The Internet has transformed how people communicate, consume information, and build relationships. As a result, the way the world works is fundamentally changing. Nowhere is this more apparent than with consumer behavior on social networks. The abundance of choices, ranging from broad to niche, is inevitably causing fragmentation across these platforms. In this landscape, it isn’t always easy for advertisers to effectively connect with audiences as they try to engage consumers who are juggling multiple profiles and mindsets online.
So, how do brands attract and retain consumers’ attention in a world of information overload? That is the primary question marketers are asking today. LinkedIn sought to answer this question in a recent study and found that marketing to emotion should play a bigger part in how brands pursue consumers on social networks. Titled The Mindset Divide, the study homed in on two areas—professional and personal networks—and together with TNS, surveyed 6,000 people in 12 different countries.
Know The Difference Between "Spending Time" and "Investing Time"
The first thing the study uncovered is that not all social networks are created equal, and purpose and mindset vary on each platform. This is simply the difference between "spending time" versus "investing time." The mindset on social sites is typically casual and entertainment focused, while on professional networks it tends to be purposeful and goal-oriented. On social, it’s about enjoying the moment by socializing with friends and staying in touch, while on professional it’s about getting something back in the future.
How does emotion come into play? We know the power of emotional advertising is undeniable, but marketers take for granted that this is only effective in social environments. While it’s easy to assume only personal networks capture users’ emotions and passions, The Mindset Divide debunks this myth and reveals that it’s actually quite the contrary. People are driven by a deep well of emotion when using professional networks. Maybe it’s less obvious than what you might see on personal networks, but it’s no less powerful. We found that ambition, security, and achievement are powerful emotions lurking just beneath the surface. Like many of us, the motivation is rooted in being capable providers, having a secure retirement, being able to afford college for our kids, and buying that dream house.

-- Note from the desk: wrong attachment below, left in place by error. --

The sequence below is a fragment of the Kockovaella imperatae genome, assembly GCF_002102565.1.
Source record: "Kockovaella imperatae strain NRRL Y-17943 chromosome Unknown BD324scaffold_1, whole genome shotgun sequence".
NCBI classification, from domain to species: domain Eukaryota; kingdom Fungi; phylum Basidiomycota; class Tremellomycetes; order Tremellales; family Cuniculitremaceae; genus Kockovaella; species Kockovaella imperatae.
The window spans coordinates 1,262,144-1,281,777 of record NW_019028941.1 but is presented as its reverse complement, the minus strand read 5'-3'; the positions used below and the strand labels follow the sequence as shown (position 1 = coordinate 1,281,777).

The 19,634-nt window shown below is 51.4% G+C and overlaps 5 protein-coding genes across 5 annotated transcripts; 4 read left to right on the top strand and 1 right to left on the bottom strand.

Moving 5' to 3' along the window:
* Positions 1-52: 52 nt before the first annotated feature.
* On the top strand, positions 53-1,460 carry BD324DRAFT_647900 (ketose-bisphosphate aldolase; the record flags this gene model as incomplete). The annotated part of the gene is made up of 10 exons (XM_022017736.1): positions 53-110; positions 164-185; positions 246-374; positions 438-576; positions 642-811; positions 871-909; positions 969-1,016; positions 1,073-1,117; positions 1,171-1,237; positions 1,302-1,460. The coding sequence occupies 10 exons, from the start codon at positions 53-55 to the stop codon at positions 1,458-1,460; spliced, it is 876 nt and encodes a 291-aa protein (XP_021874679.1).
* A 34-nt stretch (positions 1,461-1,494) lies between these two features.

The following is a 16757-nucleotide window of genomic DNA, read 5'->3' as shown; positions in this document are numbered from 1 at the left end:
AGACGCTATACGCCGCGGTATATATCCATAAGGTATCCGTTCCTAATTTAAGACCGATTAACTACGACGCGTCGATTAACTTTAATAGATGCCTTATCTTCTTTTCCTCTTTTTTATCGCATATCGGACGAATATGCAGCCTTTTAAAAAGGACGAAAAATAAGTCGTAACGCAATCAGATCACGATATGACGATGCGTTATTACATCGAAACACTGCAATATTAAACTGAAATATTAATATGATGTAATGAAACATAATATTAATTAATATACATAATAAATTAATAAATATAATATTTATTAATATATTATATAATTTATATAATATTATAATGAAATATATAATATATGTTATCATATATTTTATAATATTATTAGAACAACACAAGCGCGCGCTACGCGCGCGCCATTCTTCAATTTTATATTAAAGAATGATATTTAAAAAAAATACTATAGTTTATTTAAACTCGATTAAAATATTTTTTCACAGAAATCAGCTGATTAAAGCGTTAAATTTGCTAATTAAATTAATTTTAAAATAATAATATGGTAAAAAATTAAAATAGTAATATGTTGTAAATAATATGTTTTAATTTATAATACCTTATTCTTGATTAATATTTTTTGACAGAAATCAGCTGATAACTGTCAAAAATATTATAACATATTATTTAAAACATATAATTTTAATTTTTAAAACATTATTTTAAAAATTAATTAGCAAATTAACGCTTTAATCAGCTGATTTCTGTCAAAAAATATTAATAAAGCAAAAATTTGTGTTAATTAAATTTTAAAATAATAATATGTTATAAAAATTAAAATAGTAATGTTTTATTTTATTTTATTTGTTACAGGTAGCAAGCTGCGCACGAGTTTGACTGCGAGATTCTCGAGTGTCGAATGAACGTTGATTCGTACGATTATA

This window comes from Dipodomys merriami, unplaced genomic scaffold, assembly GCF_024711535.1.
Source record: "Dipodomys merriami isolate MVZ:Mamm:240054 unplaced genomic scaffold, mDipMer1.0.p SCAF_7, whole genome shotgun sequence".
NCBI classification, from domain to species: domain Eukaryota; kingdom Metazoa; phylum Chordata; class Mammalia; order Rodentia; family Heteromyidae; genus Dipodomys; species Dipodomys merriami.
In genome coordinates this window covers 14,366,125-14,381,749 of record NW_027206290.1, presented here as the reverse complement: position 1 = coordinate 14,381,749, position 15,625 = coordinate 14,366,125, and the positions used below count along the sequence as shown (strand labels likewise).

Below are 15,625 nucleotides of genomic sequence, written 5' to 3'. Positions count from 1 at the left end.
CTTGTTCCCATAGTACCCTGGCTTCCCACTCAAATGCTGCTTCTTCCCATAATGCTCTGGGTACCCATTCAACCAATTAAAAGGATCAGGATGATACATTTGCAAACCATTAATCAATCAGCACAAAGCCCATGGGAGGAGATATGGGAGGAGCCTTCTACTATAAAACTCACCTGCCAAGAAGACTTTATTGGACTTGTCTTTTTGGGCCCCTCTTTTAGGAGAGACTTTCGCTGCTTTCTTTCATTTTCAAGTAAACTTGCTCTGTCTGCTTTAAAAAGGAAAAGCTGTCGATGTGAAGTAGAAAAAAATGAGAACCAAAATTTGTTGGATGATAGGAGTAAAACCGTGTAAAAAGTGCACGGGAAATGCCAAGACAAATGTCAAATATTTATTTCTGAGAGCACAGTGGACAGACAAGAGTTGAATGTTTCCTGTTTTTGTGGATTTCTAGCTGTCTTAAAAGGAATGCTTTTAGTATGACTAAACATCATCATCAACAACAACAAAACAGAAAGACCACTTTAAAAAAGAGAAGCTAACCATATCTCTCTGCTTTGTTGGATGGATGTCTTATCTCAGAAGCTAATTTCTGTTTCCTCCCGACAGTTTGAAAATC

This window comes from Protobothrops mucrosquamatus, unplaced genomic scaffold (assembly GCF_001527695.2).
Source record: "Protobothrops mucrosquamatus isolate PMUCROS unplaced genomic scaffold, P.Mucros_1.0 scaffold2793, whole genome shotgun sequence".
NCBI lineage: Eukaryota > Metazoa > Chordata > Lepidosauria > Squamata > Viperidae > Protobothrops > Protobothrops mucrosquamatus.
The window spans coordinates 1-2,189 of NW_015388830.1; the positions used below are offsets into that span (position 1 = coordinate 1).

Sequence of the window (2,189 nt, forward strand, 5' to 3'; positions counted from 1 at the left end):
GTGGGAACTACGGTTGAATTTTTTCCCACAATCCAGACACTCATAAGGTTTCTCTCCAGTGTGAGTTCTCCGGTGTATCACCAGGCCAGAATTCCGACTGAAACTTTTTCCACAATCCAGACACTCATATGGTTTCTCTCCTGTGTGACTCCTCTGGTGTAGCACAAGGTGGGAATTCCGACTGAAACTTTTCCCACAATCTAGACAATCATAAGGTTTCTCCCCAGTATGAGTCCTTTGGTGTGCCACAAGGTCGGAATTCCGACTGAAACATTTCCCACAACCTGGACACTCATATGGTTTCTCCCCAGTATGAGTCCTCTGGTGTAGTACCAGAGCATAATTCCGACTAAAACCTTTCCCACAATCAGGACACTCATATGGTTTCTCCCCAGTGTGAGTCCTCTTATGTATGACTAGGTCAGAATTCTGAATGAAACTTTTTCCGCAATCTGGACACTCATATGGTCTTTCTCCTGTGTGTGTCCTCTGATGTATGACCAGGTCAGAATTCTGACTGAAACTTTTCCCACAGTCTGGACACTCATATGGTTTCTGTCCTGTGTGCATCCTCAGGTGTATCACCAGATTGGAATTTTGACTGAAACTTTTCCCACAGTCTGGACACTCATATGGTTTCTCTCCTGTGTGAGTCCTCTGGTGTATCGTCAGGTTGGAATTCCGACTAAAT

Brands should take note that the type of content users expect from the two networks should also align to the differences in mindset. Through the study we learned that people are more than three times as likely to use personal networks for entertainment, and are three times as likely to use professional networks to keep up to date with their career. We also found professional network users crave insights above all else, and expect to hear from brands 26% more on professional networks than they do on personal ones.
A great example of tapping into the emotional mindsets is Citi, a company that has one of the most successful groups on the LinkedIn platform. Citi’s Connect: Professional Women's Network offers content that matters most to professional women. They are deeply engaged in the day-to-day conversation, and discussions like "Bullying In The Workplace" and "Having It All," bring followers back for more. Citi has homed in on issues that really get to the heart of what professional women care about, and in turn, they are seeing tremendous engagement and loyalty with more than 70,000 women joining the group in six months. This is the fastest growing group on LinkedIn with members 2.5 times more engaged than the average group, and approximately 324 people joining daily. The groups’ success is no more apparent than in the member-initiated offline events that are organically popping up all over the country.
We know social media can be noisy, and for brands to break out of the clutter, marketing to mindset will be more critical than ever—especially on professional networks. Knowing this, advertisers can optimize their efforts by aspiring to help professionals achieve their goals and provide them with content that matters. In their efforts, brand marketers must:
- Recognize the separation between personal and professional networks.
- Align their brand with emotion by matching messages to the user mindset.
- Understand the importance that content plays in tapping into emotion on professional networks.
—Jonathan Lister oversees the North America advertising sales and operations organization for LinkedIn, working with brands and advertising agencies to help them connect with LinkedIn’s audience.
[Image: Flickr user M@rcello]